The primary objectives of the trial were to determine the incidence of chronic GVHD and corticosteroid-requiring chronic GVHD at 1 and 2 years after allogeneic stem cell transplantation. Corticosteroid-requiring chronic GVHD was added as an end point after the completion of the trial, but before data analysis. Secondary objectives were to determine the incidence of hematological and nonhematological adverse events when rituximab was administered in the posttransplantation setting. Eligible patients were 18 years of age or greater and received a nonmyeloablative or myeloablative transplantation using peripheral blood stem cells from an 8/8 HLA-matched donor or single antigen/allele-mismatched donor approximately 100 days prior to enrollment. Adequate performance status and organ function was required, and subjects were free of uncontrolled infection and active acute GVHD at the time of enrollment. Prior resolved acute GVHD was permitted. Subjects were required to have evidence of sustained donor chimerism and underwent disease restaging to exclude relapse at the time of enrollment. Subjects participating in clinical trials of primary GVHD prophylaxis in which chronic GVHD was a secondary end point were not enrolled. Any subject with evidence of classic chronic GVHD or overlap chronic GVHD was ineligible to participate, as was any subject who had previously received donor lymphocyte infusions to treat relapse or falling donor chimerism.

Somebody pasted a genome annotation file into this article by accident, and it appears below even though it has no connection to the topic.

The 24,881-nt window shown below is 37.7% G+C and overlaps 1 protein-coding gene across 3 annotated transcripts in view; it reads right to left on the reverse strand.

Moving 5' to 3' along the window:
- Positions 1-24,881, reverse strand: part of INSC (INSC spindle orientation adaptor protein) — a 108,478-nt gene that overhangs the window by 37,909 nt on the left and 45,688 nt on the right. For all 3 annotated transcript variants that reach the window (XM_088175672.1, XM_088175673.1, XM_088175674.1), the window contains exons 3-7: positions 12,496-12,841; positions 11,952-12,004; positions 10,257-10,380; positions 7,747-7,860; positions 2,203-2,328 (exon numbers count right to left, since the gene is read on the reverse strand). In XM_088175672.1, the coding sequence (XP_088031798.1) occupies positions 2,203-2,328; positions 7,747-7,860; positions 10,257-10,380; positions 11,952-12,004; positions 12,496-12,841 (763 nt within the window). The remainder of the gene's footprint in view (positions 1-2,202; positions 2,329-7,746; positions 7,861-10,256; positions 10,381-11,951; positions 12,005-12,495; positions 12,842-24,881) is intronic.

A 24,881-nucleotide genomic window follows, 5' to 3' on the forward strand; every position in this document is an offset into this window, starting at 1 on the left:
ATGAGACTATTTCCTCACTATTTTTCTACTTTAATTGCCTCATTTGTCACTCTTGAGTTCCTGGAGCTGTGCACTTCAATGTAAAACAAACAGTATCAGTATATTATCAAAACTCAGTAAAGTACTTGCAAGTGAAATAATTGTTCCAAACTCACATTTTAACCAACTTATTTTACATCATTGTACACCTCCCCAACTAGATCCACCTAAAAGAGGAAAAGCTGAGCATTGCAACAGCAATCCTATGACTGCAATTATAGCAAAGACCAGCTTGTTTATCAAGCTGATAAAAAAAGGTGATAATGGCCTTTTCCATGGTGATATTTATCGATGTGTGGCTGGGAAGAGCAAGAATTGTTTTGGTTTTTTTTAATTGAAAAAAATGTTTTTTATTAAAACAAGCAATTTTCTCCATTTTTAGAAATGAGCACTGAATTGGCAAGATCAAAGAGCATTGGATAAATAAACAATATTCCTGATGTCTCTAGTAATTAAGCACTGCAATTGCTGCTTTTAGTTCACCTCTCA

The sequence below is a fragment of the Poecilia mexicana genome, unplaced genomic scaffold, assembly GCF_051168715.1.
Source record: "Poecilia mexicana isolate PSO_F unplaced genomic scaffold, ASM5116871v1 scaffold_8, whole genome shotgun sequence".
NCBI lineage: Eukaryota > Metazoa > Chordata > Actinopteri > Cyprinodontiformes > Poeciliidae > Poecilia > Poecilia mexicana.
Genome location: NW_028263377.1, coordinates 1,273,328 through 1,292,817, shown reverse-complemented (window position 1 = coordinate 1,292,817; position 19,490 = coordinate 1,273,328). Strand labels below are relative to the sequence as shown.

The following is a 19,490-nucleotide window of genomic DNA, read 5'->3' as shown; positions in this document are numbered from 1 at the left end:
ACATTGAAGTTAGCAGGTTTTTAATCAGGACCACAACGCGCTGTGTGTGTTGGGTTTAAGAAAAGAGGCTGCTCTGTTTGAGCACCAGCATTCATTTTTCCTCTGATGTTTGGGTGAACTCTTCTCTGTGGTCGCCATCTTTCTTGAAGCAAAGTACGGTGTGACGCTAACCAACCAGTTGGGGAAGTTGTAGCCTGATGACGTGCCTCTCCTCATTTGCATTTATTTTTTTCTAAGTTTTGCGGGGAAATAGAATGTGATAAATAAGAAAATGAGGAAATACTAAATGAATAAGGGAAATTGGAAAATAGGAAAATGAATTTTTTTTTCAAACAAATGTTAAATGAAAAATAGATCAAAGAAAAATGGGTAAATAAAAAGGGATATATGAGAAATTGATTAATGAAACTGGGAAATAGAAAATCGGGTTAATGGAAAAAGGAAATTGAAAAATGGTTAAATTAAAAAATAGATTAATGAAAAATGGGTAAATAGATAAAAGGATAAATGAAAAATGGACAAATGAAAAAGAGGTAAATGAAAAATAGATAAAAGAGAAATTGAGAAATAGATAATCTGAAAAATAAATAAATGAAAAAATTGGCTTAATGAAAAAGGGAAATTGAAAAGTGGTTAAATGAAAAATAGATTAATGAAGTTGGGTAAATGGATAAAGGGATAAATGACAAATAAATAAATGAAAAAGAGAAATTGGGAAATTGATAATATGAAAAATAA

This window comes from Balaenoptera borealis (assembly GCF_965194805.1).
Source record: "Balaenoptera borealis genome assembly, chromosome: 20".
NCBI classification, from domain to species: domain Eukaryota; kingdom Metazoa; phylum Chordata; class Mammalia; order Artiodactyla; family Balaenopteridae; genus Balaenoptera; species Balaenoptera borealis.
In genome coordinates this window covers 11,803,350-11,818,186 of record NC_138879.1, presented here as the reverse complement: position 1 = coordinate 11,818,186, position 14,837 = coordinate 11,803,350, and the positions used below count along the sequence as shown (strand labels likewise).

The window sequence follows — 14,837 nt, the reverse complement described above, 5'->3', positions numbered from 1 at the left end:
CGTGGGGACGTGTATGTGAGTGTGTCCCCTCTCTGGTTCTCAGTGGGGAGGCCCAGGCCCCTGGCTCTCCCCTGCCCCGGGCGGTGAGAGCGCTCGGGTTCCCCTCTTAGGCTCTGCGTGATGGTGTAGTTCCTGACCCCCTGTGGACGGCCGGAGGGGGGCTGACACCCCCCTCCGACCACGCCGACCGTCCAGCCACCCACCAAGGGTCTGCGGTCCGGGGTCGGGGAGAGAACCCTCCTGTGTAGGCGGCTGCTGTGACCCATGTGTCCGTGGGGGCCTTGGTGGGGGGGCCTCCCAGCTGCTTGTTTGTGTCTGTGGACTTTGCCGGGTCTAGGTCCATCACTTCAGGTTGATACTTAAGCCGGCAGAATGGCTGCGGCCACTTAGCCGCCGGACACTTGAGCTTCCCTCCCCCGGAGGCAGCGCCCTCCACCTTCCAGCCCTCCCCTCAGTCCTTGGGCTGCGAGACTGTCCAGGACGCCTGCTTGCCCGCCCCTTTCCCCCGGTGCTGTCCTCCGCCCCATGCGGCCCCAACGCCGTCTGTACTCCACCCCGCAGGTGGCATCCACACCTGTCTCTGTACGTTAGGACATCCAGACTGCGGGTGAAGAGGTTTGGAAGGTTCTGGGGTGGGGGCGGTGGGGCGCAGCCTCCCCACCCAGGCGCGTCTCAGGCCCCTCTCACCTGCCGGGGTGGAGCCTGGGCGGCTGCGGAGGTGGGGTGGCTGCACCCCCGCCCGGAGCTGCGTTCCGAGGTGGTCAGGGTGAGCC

Rituximab (375 mg/m2 IV) was administered at 100 days, and again at 6, 9, and 12 months after transplantation. Premedication with H1- and H2-blockers and acetaminophen was provided. Corticosteroids were not used as premedication. Systemic immunosuppressive medications were tapered at the treating clinician’s discretion per institutional standards. Upon the occurrence of chronic GVHD, initial and subsequent immunosuppressive treatment was administered according to institutional standards as well.